The Works of Philip Kobylarz

Philip Kobylarz has had work appear in Connecticut Review, Basalt, Santa Fe Literary Review, New American Writing, Poetry Salzburg Review and the Best American Poetry anthology. His book, Rues, was recently published by Blue Light Press of San Francisco.

All Poems © Philip Kobylarz 

of exes and spots

the last of the summer flies
buzz in circles on the window sill.
Their evasion of months of cobwebs
and fan blades have earned them
this much. A final hurrah at the warped
window panes, the manic whir
of their magnetic wings;
they drop like anise seeds
and dry into caskets of lint in the light
of late November. They suspected the air
outside was warmer when it wasn't.
Heat being a factor of magnification.
The physics of glass, sun, and angle
stir the soup of air as invisible as chopsticks.
When the physics of memory
and tables of elements lie.
Same as ever
belladonna casts off her batik scarves
and the fields outside wash to ochre,
umber, sienna, sepia, dun; (sash
weights ripening inside the walls)
a knocking heard from within. Outside
the harvest's opulence of gourd and blackberry
is revealed by the naked black limbs
of the trees gesture to the lovers
walking their dog up the grass hill where
there is an acorn tree and a hundred
and sixty degree view.

Portraiture of cities,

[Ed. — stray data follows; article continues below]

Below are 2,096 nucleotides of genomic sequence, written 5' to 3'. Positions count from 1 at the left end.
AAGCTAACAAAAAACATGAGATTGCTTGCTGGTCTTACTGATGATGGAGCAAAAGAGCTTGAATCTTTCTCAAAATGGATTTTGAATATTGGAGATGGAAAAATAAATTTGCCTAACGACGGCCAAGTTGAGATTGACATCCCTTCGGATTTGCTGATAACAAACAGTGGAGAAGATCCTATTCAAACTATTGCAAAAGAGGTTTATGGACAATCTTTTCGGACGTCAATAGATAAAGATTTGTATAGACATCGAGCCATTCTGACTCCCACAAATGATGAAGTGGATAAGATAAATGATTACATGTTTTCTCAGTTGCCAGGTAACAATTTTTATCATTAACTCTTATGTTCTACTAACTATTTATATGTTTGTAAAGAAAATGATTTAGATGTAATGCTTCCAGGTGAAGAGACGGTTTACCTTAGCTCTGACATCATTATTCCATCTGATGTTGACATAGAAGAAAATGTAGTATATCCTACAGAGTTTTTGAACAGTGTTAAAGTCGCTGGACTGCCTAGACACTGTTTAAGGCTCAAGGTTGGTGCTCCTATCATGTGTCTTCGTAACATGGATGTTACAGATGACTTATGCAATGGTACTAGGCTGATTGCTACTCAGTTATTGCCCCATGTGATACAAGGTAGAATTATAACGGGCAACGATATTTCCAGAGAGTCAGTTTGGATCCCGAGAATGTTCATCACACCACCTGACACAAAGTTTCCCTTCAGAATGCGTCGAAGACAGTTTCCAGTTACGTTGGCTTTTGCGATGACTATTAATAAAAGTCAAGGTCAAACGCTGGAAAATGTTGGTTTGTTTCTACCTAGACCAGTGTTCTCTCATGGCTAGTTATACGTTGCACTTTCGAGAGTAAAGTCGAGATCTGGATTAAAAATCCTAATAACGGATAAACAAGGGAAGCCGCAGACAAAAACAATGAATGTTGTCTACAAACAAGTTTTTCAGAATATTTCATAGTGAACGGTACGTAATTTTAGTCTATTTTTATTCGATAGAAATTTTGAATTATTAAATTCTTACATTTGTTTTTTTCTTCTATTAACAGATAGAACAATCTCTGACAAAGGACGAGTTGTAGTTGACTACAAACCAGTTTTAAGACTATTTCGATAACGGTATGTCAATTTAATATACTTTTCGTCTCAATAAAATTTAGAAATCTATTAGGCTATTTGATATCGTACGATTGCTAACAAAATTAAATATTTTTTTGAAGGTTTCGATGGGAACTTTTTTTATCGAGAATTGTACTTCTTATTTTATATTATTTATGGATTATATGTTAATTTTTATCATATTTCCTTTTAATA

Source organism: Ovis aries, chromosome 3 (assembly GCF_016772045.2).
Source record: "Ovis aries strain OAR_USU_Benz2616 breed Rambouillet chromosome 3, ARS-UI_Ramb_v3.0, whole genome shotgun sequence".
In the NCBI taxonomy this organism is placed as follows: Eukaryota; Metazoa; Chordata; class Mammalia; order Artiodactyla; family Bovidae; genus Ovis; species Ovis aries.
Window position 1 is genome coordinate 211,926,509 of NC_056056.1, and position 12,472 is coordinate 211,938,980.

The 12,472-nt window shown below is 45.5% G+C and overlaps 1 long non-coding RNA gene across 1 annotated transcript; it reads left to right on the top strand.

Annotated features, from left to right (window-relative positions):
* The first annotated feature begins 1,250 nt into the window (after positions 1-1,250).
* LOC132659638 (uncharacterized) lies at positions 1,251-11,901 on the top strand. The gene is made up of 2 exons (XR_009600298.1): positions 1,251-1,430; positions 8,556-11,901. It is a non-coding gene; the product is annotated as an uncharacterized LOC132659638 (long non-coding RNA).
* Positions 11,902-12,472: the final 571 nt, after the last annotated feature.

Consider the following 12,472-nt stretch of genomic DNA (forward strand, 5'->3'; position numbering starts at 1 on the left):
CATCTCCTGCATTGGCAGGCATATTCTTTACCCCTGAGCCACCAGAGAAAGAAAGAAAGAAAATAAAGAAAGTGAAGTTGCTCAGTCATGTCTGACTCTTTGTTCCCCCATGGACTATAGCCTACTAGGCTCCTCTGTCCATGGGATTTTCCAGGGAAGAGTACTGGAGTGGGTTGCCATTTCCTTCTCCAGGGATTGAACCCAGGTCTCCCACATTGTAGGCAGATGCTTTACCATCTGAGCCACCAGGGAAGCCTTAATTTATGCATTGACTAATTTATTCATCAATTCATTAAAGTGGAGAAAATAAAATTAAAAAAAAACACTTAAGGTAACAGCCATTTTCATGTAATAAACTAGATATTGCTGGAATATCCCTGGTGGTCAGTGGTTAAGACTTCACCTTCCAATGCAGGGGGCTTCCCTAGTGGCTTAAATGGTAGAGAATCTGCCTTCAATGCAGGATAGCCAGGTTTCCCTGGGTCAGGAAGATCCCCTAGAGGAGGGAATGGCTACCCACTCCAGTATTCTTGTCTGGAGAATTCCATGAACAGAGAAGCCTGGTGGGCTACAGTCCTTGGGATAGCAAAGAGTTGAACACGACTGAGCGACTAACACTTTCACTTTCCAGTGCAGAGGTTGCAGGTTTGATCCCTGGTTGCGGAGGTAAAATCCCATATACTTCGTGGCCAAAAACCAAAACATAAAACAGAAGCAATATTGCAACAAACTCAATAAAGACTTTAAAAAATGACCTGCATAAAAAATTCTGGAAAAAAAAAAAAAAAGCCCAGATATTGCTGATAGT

or knots in the tails of kites,
trail vines of smoke that empty off clouds
or shadows of clouds lit up like war.
The radio tower's aerials blink
their single red eyes
to the contrails of jets 
that are trying to spell


From that day, one vow deliriously broken. Waking
state: when eyes are naturally chameleon-like
and the alarm, merely a type, that once levitated
Byzantine emperors, now confined to a dumb metal
ringing, really a cry for help. Another day, oncoming.
To, or not, butter the hair. Breakfast of dried palm leaves.
Tea with milk, on the balcony, above the city-fresco
too many times well-captured in paintings mode
struck with a polluted haze. Bored commuters
graduated to solitude of their singular cars, moveable
coffins, free to groom themselves at every third
traffic light. She carried with her an ague of the
heart. Never to ease, alone cease, with baths of jazz,
lavender water, milk of roses. Like the haunted
in a badly written story, naiveté is believed with a dash
of over-desired suspense. Perhaps this time it's
a mummy in the grandfather clock not disappearing
with each stroke of time. Counting, as if it ends.
Colored either bright red, or red gone orange, when
poppies cease to bloom, hats become sought out
from stores of fashionable repute. Rain holds its own
therapeutic value. Coldness. Downpours separate one sea
from another, one Ligurian, the other, not. What's
left to be built in a day. Pasquinades, a greatcoat,
the number plate of some obscure lodging. Something
shared in common by us, buildings, angels, weather. Falls.